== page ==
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Android Systems Security (ASYS) WS2016/2017




We are sorry to inform you that this course had to be canceled for the term WS 2016/17. We hope to be able to offer it in the summer term 2017.






Course number and language


The teaching language will be English. Questions in German will be permitted.

Course material

The slides and exercise sheets will be uploaded before each lecture on the course's KoaLA page.

Time and place


Thu 16:00-18:00 at F1.110

Exercise classes:

Wed 11:00-12:00 at F2.211
Wed 12:00-13:00 at F2.211


The exam will be an oral exam.

Time and Place: tba

Registering and asking questions

To attend the course, you have to register in the PAUL system as a participant. To ask questions, please use the discussion forum in KOALA, so that others can benefit from the answers as well.


Android is the fastest growing mobile system in the world, with thousands of new applications submitted to the Google Playstore per day, many of which are written by novice programmers. These applications may contain serious security issues, which exposes millions of users to security threats. 

Apart from benign applications, malicious applications aim to steal private information or send expensive premium SMS messages to numbers owned by the malware authors.

This course shows existing security issues in applications in the wild and how to avoid them. Furthermore, we will teach techniques that malware uses to evade detection by both humans and malware-analysis tools.  The discussed analysis tools are based on recent research results.

This course consists of a theoretical lecture and a practical part, in which hands-on experience can be gained. Theoretical and practical parts are evenly distributed throughout the course. For the practical part, exercises will be provided and can usually be solved in groups. Detailed information on the exercise system will be announced in the first lecture.


The courses Software Analysis and/or Designing Code Analyses for Large-Scale Software Systems (DECA) are a recommended but not required prerequisite. A mature understanding of the Java programming languages and object-oriented programming will be helpful.


Topics covered include:

  1. Android system architecture
  2. Android specific call-graph construction
  3. Static information flow analysis
  4. Limitations of static and dynamic code analysis
  5. Extracting runtime values automatically
  6. Common security issues in benign applications
  7. Common techniques used in malware applications

Every topic has a corresponding practical part, as stated in the following:

  1. Create a small Android App
  2. Taking a look at an Android lifecycle model
  3. Creating a taint wrapper
  4. Hitting the limitations in practice
  5. Extracting runtime vlaues using Harvester and exploring its limitations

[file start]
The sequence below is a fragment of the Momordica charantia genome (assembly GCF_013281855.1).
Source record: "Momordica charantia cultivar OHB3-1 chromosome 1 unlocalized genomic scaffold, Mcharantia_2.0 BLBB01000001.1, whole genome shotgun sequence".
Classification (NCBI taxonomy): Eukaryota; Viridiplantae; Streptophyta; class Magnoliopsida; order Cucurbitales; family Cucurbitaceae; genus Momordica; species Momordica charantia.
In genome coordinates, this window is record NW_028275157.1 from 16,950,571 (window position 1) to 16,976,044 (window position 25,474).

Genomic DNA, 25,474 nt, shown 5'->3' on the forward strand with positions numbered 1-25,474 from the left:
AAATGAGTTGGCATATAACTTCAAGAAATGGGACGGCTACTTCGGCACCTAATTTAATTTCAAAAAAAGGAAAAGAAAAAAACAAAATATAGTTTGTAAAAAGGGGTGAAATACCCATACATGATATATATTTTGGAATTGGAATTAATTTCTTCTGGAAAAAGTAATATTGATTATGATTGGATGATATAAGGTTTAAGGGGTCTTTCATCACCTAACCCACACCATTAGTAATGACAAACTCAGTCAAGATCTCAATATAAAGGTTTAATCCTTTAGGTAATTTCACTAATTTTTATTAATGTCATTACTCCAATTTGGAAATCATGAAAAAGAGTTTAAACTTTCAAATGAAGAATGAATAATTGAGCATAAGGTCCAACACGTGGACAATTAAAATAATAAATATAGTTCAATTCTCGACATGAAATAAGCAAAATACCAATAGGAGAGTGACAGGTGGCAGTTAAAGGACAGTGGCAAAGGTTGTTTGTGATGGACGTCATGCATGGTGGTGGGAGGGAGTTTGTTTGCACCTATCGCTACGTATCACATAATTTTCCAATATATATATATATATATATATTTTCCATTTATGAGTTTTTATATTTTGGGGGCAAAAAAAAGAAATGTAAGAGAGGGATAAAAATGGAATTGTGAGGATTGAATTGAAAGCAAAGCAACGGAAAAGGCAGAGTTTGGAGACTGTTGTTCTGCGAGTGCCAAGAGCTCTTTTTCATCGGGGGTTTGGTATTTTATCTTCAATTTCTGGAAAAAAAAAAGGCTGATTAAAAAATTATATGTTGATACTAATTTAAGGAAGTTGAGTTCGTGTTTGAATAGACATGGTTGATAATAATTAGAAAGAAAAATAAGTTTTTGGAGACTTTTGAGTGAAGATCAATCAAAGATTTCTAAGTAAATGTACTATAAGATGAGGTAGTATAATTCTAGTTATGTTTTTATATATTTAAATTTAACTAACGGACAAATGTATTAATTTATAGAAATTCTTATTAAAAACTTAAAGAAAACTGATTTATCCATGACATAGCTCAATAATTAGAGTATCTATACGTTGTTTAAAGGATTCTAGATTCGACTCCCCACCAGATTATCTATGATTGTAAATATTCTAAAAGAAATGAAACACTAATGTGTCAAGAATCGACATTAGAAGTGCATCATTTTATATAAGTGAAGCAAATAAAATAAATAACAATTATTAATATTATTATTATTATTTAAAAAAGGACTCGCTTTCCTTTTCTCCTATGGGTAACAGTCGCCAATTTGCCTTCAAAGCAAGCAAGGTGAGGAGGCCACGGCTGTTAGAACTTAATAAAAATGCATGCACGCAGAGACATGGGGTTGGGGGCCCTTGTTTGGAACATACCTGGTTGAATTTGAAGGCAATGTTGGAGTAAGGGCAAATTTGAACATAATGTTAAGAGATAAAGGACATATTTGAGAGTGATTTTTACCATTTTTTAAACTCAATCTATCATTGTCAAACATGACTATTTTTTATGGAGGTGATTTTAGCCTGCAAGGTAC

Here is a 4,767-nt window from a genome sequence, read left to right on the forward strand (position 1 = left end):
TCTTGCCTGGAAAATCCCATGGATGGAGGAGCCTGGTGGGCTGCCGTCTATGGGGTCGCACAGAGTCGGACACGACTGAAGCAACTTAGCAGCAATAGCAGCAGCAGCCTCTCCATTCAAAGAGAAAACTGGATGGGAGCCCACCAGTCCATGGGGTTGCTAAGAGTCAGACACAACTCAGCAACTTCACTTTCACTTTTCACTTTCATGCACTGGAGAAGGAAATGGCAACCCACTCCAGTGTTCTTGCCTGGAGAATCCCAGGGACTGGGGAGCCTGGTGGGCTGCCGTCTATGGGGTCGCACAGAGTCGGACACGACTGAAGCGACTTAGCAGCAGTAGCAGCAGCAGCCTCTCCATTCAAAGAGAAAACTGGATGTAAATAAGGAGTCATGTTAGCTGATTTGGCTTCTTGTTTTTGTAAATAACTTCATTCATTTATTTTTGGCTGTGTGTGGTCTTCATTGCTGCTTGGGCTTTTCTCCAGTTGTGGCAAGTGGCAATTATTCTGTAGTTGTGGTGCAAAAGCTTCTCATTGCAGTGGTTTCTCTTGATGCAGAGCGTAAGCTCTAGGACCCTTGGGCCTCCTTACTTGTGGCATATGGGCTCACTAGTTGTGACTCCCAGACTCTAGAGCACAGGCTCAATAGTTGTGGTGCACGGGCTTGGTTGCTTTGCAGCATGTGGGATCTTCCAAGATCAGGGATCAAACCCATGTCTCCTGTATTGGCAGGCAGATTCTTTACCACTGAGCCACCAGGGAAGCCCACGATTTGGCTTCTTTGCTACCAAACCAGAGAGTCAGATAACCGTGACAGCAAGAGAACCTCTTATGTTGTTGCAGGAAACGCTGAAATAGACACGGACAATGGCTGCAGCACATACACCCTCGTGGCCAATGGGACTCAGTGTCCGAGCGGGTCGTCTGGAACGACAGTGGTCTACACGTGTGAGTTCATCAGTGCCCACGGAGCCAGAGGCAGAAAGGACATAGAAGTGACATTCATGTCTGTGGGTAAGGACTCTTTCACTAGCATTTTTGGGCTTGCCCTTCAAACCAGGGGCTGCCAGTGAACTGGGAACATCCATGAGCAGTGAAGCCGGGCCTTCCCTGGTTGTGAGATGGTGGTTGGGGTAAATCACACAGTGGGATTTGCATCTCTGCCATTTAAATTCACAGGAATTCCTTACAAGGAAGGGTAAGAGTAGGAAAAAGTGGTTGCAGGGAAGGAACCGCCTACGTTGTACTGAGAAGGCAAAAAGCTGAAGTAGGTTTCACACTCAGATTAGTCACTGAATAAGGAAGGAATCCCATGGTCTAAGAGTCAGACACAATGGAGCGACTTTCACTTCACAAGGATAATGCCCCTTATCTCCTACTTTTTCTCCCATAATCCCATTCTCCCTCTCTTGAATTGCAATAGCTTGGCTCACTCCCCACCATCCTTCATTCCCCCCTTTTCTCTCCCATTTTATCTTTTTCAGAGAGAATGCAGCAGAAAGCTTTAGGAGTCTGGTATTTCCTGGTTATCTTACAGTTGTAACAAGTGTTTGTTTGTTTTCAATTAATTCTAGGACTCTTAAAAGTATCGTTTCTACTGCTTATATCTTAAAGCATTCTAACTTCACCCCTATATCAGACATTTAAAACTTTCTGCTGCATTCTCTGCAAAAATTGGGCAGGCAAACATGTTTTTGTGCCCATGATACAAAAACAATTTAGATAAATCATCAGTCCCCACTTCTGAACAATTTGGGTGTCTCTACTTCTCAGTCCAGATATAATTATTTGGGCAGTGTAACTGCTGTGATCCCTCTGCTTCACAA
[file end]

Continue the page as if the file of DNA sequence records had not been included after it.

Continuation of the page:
6. Finding of security issues in a legitimate Android application
  7. Analysing a malware application

Learning outcomes

After having attended this course, students will have learned…

  • how the Android system works from a developer perspective
  • types of security flaws that developers of Android applications often induce, and how to avoid them
  • techniques that malicious applications use to increase the burden on sofware securtity analysts, and corresponding counter measures
  • how static information-flow detection works conceptually and how to leverage it for malware and vulnerability detection
  • how to evaluate and explain important limitations of code analysis
  • why runtime values are useful and how to extract them from Android applications
  • basics of the widely used static analysis framework Soot

Recommended reading material

We will not be able to provide a script for this course. We will provide powerpoint slides where available, but will develop some concepts also on the blackboard. Students are highly encouraged to take their own copies during their lecture.

A lot of the material is also covered in the following papers, however, those publications present the material in a more complex manner than in the lectures, which is why they should mostly be used for deeper personal study.

  • Patrick Lam, Eric Bodden, Ondrej Lhoták and Laurie Hendren. The Soot framework for Java program analysis: a retrospective. CETUS '11
  • Steven Arzt, Alexandre Bartel, Damien Octeau et. al. FlowDroid: Precise Context, Flow, Field, Object-sensitive and Lifecycle-aware Taint Analysis for Android Apps, PLDI ‘14
  • Siegfried Rasthofer, Steven Arzt, Marc Miltenberger, Eric Bodden. Harvesting Runtime Values in Android Applications That Feature Anti-Analysis Techniques. NDSS ‘16
  • W. Enck, P. Gilbert, B. gon Chun, L. P. Cox, J. Jung, P. McDaniel, and A. Sheth, 2010. Taintdroid: An information-flow tracking system for realtime privacy monitoring on smartphones. OSDI ‘10
  • K. Coogan, S. Debray, T. Kaochar, and G. Townsend, 2009. Automatic Static Unpacking of Malware Binaries. WCRE ‘09
  • William Enck, Damien Octeau, Patrick McDaniel, and Swarat Chaudhuri, 2011 A Study of Android Application Security, SEC'11